So, people with cystic fibrosis need extra salt in their diet to prevent salt deficiency and dehydration. Just as too much salt is unhealthy for people without CF, too little salt is unhealthy for people with CF.

Eating more salt is important, but salt depletes calcium levels, so it’s important to increase calcium intake as well. See below for more information about calcium.

People with CF lose more salt in their sweat – often 5 times more than people without CF. Rapid depletion of salt can occur with exercise, fevers, infection or exposure to high temperatures and humid climates.

Thirst isn’t a good indicator of fluid requirements because lower levels of sodium in the blood may decrease your natural thirst drive.

Watch out for these signs and symptoms of salt and fluid deficiency:

• Fatigue, dizziness
• Decreased or dark urine
• Decreased appetite
• Muscle cramps
• Headaches
• Nausea & vomiting
• Poor concentration
• Salt crystals forming on the skin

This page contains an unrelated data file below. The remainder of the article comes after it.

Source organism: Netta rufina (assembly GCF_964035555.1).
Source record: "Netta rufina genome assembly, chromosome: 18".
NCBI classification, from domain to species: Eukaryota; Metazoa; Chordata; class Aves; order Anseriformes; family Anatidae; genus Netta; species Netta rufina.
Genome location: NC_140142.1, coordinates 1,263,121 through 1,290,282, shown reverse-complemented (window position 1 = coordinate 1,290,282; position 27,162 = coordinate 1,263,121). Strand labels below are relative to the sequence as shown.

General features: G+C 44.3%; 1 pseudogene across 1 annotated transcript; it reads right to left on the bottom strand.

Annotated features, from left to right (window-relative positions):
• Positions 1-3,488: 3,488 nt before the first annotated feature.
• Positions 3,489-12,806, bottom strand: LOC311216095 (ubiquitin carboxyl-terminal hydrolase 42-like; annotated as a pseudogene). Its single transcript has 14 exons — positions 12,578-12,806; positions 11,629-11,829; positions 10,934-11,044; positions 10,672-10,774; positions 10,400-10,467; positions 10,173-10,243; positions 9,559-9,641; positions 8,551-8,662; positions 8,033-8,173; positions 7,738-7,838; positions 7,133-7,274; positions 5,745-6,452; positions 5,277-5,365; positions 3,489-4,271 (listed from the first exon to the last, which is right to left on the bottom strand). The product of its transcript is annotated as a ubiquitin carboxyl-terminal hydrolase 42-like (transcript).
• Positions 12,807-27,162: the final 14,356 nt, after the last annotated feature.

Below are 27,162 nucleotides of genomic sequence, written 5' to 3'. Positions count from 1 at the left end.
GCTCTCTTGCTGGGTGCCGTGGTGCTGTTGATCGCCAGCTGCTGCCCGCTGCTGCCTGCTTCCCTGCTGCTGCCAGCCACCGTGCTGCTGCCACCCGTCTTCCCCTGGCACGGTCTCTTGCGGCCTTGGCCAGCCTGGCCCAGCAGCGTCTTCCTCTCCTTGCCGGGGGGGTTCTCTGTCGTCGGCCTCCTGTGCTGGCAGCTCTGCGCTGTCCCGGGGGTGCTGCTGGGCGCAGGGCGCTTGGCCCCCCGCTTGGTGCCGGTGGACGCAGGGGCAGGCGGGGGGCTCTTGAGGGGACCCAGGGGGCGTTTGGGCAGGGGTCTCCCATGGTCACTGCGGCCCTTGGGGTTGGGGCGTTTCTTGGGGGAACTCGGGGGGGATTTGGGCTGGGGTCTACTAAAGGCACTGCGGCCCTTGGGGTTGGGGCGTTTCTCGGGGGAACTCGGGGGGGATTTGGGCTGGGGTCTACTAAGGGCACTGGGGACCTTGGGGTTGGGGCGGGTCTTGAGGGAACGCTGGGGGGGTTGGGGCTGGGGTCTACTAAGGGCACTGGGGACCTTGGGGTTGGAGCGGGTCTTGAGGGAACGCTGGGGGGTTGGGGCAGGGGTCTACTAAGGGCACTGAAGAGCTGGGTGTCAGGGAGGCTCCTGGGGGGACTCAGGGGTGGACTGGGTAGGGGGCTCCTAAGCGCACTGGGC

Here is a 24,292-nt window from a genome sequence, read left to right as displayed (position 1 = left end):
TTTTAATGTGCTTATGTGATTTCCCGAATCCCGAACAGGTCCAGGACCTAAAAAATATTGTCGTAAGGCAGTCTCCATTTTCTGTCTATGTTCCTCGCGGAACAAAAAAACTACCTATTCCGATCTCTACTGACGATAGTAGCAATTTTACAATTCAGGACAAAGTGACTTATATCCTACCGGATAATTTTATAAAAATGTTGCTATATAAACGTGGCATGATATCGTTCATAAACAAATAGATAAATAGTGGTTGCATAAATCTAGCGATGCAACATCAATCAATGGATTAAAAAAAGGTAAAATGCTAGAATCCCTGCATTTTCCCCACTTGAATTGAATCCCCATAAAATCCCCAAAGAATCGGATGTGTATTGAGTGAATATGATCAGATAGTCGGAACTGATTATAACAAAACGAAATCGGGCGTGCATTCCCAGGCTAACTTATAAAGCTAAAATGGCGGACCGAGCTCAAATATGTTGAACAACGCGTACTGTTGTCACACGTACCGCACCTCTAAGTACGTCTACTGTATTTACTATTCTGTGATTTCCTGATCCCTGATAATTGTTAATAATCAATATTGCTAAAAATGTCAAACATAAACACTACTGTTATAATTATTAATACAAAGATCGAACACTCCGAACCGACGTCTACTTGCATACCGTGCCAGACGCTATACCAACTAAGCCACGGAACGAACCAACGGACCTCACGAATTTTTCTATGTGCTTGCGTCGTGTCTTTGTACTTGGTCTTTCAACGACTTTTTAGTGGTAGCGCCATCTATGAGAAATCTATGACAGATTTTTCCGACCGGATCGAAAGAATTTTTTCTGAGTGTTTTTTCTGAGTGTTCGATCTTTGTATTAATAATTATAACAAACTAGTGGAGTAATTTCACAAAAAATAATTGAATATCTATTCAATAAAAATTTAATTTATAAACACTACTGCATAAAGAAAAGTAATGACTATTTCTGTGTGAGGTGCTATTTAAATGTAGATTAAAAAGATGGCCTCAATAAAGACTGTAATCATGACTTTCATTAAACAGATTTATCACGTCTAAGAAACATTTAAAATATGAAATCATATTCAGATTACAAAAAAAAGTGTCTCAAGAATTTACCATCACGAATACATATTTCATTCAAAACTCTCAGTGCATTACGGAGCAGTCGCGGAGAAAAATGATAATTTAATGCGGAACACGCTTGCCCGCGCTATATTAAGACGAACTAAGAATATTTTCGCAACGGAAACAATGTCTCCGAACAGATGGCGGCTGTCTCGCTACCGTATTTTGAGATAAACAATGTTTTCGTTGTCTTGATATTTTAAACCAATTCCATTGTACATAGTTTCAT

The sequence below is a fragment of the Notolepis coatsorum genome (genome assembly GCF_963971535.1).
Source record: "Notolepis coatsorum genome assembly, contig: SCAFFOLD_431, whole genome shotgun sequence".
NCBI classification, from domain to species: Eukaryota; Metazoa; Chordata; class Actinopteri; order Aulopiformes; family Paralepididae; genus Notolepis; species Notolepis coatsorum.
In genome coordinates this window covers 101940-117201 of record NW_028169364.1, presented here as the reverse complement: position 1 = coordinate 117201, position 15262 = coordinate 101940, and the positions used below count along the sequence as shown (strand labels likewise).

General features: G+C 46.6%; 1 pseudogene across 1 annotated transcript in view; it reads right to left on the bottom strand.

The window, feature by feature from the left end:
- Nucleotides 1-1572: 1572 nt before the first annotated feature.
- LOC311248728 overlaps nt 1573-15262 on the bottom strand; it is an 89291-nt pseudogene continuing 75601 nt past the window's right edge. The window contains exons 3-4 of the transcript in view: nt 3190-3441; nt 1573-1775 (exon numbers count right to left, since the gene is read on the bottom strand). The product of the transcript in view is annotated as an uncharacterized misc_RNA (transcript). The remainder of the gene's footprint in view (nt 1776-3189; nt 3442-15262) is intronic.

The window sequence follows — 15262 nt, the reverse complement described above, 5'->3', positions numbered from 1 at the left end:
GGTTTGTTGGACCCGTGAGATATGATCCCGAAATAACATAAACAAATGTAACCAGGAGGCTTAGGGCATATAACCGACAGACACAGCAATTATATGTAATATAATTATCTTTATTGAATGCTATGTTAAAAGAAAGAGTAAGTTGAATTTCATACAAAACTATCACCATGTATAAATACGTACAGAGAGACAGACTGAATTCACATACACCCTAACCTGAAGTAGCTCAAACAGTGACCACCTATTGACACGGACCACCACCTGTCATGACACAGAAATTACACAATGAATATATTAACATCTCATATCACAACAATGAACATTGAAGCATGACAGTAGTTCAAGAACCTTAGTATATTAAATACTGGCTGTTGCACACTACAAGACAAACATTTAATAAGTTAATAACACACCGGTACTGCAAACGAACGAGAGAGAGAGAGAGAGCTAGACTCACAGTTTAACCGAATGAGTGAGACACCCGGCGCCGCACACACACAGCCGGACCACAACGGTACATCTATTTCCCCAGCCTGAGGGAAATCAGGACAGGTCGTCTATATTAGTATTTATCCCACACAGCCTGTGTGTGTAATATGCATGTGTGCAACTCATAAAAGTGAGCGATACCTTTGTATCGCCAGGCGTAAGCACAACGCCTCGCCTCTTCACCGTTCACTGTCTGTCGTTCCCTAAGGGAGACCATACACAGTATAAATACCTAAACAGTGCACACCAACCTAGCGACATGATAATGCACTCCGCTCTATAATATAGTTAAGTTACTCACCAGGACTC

Adding extra salt to meals and snacks is a great way to keep levels up, but if a quick replacement is needed, try some of these:

  • Toppin salt tablets: 600mg sodium/tablet
  • Gatorade Prime Liquid: 233mg sodium/250mL
  • Powerade Zero Liquid: 128mg sodium/250mL
  • Powerade Isotonic Liquid: 70mg sodium/250mL
  • High5 Zero electrolyte tablet: 260mg sodium/tablet
  • Nunn Active Hydration: 360mg sodium/tablet in water
  • Gastrolyte tablets: 138mg sodium/tablet
  • Gastrolyte sachets – 1 sachet in water has 278mg sodium
  • Gastroyte liquid: 268mg sodium/250mL
  • Hydralyte tablet: 87.5mg sodium/tablet
  • Hydralyte ice block: 156mg sodium/ice block

 

Bones and calcium

Calcium plays a major role in keeping bones strong. It’s recommended that adults with CF have around 900 – 1500mg of calcium in their diet per day.
Milk and other dairy products are good sources of calcium, some come fortified with calcium.

Other foods high in calcium include:

  • Leafy green vegetables like kale, spinach, broccoli
  • Oranges
  • Sardines
  • Salmon
  • Baked and other canned beans
  • For extra calcium add 2 – 4 tablespoons of milk powder to recipes, cereal, milk, puddings, casseroles, soups etc. This will add 52mg of calcium per tablespoon.

The best form of calcium is real food, but your CF team might also suggest calcium supplements in the form of carbonate (such as Caltrate). These need gastric acids to be absorbed so should be taken with meals and at a different time than anti-reflux medications. Calcium in other forms such as citrate don’t require gastric acidity.